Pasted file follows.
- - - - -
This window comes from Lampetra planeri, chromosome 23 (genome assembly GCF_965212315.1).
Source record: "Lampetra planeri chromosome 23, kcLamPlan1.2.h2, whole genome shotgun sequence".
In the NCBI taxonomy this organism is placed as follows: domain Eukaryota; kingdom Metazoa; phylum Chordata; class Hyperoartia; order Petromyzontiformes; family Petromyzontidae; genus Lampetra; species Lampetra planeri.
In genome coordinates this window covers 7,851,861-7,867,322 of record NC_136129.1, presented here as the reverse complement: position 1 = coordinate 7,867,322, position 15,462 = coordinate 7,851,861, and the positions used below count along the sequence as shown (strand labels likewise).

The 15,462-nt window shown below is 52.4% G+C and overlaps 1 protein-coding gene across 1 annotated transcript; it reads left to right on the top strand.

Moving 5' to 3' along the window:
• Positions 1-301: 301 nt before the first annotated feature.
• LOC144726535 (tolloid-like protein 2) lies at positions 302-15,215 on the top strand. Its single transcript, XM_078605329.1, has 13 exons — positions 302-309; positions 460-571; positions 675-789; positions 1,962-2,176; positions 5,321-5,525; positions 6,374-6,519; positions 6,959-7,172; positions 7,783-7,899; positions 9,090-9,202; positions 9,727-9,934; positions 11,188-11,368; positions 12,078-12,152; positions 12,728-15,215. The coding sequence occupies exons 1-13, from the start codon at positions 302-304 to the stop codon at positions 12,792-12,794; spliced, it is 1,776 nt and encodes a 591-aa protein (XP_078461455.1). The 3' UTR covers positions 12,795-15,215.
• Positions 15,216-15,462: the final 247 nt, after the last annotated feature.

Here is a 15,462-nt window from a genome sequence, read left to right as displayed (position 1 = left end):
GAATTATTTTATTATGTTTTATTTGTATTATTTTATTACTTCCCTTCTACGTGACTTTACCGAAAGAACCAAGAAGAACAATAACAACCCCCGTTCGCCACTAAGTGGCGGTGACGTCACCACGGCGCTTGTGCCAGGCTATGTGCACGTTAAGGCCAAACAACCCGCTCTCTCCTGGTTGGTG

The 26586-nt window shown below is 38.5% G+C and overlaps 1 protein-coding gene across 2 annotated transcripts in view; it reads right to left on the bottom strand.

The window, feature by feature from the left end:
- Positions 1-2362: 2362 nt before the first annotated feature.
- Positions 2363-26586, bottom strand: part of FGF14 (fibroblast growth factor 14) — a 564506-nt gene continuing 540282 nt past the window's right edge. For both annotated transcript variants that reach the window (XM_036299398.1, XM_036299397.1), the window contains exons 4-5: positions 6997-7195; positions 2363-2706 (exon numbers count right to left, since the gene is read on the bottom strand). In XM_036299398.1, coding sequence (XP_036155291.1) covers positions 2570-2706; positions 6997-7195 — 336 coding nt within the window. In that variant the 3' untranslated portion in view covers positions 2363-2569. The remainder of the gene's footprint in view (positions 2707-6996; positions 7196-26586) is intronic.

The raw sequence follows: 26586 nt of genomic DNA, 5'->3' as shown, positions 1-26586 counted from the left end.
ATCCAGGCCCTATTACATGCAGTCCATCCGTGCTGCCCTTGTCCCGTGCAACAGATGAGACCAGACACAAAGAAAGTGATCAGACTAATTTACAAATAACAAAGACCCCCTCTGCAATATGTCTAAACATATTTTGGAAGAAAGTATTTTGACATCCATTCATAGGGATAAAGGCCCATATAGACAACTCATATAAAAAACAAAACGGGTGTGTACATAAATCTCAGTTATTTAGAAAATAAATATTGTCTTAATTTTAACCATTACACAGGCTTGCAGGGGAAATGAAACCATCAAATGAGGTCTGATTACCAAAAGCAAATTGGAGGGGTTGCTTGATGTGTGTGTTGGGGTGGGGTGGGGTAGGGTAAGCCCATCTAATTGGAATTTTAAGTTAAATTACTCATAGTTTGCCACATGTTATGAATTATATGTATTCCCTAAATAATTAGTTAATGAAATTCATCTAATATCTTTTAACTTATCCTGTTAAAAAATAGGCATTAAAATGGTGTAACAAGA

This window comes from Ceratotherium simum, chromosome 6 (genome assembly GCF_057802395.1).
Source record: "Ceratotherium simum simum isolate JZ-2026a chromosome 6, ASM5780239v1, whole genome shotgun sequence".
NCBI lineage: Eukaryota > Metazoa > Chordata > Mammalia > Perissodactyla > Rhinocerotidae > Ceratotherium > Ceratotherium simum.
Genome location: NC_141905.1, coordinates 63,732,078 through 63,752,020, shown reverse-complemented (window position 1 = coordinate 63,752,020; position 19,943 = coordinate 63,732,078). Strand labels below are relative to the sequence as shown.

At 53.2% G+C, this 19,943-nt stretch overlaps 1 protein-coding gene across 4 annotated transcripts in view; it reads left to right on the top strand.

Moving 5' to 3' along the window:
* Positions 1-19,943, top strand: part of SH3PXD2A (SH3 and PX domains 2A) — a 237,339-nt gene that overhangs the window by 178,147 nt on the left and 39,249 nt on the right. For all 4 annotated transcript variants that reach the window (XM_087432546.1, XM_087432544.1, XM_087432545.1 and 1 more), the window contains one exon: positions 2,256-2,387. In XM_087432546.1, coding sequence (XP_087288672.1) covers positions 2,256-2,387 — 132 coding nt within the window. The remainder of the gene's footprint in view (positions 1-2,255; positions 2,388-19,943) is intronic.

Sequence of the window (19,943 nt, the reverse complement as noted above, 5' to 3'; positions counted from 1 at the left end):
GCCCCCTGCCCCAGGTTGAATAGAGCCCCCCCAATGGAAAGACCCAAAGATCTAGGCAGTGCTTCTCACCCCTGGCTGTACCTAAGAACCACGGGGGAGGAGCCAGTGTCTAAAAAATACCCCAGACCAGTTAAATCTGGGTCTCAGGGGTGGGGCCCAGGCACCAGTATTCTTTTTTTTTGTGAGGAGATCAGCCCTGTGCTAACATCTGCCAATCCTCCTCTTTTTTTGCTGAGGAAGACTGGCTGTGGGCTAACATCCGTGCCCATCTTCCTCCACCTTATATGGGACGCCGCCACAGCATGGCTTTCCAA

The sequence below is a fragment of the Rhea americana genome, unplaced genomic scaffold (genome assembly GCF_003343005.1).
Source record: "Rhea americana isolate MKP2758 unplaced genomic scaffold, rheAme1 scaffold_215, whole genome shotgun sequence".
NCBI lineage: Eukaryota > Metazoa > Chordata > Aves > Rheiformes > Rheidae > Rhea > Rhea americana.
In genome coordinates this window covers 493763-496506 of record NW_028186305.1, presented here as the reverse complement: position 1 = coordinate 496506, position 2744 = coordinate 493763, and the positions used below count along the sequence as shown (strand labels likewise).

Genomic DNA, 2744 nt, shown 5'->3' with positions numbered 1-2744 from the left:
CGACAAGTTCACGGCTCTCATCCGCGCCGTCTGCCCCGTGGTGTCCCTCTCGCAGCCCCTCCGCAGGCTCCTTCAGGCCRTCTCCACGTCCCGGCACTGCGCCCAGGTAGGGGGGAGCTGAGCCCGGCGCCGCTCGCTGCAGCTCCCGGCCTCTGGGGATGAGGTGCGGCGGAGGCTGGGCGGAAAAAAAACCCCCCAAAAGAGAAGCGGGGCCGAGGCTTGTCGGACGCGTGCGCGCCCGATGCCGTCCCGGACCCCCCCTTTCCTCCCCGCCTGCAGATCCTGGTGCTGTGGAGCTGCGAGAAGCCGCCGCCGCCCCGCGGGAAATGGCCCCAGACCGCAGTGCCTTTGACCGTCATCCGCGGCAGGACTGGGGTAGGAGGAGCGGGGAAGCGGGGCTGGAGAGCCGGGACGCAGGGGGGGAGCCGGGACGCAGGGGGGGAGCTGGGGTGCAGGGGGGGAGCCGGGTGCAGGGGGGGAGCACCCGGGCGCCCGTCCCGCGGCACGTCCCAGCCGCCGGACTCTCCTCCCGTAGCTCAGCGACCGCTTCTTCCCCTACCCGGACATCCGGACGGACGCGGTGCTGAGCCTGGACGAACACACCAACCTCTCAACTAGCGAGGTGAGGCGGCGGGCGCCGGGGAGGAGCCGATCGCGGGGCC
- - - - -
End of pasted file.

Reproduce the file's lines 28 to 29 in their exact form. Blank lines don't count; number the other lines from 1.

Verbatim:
Source record: "Rhea americana isolate MKP2758 unplaced genomic scaffold, rheAme1 scaffold_215, whole genome shotgun sequence".
NCBI lineage: Eukaryota > Metazoa > Chordata > Aves > Rheiformes > Rheidae > Rhea > Rhea americana.